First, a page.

Episodic Master Recession techniques to evaluate hydrographs for aquifer recharge and streamflow



Rate-of-change-based analysis tools employing a master recession curve (MRC) can be beneficially applied to different types of hydrographs. An MRC is the relation between the value of a measured response R and its rate of change with time, dR/dt, within a period when there is no external input to the system. We have developed MRC and episodic master recession (EMR) methods to evaluate hydrographs for groundwater levels and streamflow. Applications extend to diverse hydrologic quantities, including aquifer recharge, preferential flow, and stormflow characterization. The determination of a parameterized MRC through this type of structured procedure provides a basis for quantification of hydrologic variables and characteristics that can be validly compared among different events, sites, and periods of time. The EMR method provides means to evaluate long-term hydrographs to discern and illuminate trends with storm characteristics, seasons, soil conditions, and other factors. These expert-guided iterative methods can serve as an alternative or supplement to methods of more fully manual or fully automated evaluation. No approach can totally eliminate the subjectivity of certain hydrologic judgments, whether they enter into the evaluation through event-by-event decisions, through the choices made in the coding of computerized algorithms, or through a structured iterative process as we present here. The structured iterative approach affords much flexibility in formulating expert judgments, and serves to confine the judgments to statements and procedures that can be quantified and documented.

Critical parameter values that characterize water behavior at a given site can be established once for that site so that subjective influences do not affect episode-to-episode comparisons. By centralizing the elements requiring judgment, this method keeps the most subjective elements openly apparent, making it easy to maintain consistency. If applied to a data set with diverse recharge episodes, with broadly differing characteristics, the method serves in evaluating how storm characteristics and antecedent conditions affect recharge and stormflow, with application to climate change and other important issues.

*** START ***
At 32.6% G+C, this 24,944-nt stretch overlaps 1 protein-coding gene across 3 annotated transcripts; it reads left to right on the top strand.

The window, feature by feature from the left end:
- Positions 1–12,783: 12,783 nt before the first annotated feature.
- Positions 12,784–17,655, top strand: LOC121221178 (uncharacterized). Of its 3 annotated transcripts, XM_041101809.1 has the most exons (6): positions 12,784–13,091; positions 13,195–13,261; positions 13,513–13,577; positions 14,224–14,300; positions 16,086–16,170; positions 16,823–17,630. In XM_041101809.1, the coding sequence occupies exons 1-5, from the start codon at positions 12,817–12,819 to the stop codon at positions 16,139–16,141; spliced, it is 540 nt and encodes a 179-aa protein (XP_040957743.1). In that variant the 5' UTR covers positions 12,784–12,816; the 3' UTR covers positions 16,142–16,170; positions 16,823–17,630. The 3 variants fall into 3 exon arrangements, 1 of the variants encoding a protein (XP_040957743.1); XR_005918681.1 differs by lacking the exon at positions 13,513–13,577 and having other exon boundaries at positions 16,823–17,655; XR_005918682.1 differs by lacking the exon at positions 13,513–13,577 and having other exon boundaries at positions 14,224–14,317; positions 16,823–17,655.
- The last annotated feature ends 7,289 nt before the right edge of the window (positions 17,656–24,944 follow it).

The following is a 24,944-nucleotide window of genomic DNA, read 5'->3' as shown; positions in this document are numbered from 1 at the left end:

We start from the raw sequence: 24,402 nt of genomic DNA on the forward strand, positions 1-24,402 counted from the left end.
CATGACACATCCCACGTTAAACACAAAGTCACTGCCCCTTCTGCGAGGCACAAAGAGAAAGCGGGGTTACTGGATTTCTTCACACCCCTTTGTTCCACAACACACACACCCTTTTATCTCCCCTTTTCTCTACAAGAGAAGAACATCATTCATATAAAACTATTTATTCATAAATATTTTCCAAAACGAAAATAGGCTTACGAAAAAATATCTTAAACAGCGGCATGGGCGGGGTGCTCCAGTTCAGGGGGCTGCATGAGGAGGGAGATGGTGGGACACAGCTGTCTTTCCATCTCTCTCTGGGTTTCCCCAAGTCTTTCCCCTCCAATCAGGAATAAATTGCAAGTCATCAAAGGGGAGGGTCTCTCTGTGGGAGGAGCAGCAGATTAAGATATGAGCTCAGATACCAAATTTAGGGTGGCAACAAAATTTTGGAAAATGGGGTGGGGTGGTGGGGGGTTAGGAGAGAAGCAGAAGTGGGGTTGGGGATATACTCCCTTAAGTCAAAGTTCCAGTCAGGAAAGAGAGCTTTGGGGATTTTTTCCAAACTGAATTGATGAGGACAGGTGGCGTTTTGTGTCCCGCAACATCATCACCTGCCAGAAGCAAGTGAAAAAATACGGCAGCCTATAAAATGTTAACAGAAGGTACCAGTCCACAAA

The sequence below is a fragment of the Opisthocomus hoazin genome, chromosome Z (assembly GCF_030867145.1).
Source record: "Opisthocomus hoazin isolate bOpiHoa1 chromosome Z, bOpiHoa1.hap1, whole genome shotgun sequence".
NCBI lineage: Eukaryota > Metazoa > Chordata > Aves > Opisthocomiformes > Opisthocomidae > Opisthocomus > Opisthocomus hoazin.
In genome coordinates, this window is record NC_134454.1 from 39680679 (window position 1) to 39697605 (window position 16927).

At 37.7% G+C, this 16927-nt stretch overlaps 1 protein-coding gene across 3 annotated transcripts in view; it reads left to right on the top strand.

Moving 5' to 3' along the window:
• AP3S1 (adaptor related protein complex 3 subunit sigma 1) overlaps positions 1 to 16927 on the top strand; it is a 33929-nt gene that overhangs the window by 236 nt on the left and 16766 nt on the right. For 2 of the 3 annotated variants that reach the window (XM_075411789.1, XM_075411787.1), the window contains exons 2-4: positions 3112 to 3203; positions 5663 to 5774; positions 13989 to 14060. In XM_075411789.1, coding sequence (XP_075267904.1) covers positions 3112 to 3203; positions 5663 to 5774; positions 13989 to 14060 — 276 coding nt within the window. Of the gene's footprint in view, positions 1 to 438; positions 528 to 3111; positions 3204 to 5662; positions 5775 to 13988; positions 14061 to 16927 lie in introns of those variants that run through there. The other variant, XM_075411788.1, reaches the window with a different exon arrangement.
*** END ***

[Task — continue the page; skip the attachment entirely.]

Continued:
The MRC and EMR programs are written in the R programming language and can be easily run using R studio, an open-source platform available at The downloadable versions of these codes have been set up with filenames and parameter values for a sample data set, which must be changed for the user’s data.

The flow chart below illustrates the way that the MRC and EMR programs are used in conjunction.

flow chart

Downloadable Resources

Primary publication describing the method:

  • Nimmo, J.R., and K.S. Perkins. 2018. Episodic master recession evaluation of groundwater and streamflow hydrographs for water-resource estimation. Vadose Zone J. 17:180050. doi:10.2136/vzj2018.03.0050. (PDF)

    Publication and document describing the original form of the method:

  • Nimmo, J.R., Horowitz, C., and Mitchell, L., 2015, Discrete-storm water-table fluctuation method to estimate episodic recharge: Groundwater, v.53, no. 2, doi: 10.1111/gwat.12177. ( PDF)

  • EMR Program information ( PDF)

    References for the water table fluctuation method:

  • Heppner, C.S., and Nimmo, J.R., 2005, A computer program for predicting recharge with a master recession curve: U.S. Geological Survey Scientific Investigations Report 2005-5172. ( PDF)

  • Healy, R.W., and Cook, P.G., 2002, Using groundwater levels to estimate recharge: Hydrogeology Journal, v. 10, no. 1, p. 91-109.

    Published studies utilizing the method:

  • Allocca, V., De Vita, P., Manna, F., and Nimmo, J.R., 2015, Groundwater recharge assessment at local and episodic scale in a soil mantled perched karst aquifer in southern Italy, Journal of Hydrology 529:843–853. ( PDF)

  • Tashie, A.M., Mirus, B.B., and Pavelsky, T.M., 2015, Identifying longterm empirical relationships between storm characteristics and episodic groundwater recharge, Water Resour. Res., 51, doi:10.1002/2015WR017876.

  • Zhang, M., Singh, H.V., Migliaccio, K.W., and Kisekka, I., 2017, Evaluating water table response to rainfall events in shallow aquifer and canal system, Hydrological Processes, 31:3907-3919, doi:10.1002/hyp.11306.

    Files necessary for analyzing your hydrograph data:

    MRC program

    MRC graphing program

    EMR calculation program

    EMR graphing program

    EMR modifiable start file

    Example input data file

    Time merge program (optional, but can be useful in preparing data files)

    Instruction pages:

    Input data requirements

    Instruction for using the MRC program

    Instruction for using the EMR program


    For more information contact: UZ Flow Webmaster
    Last modified: February 2019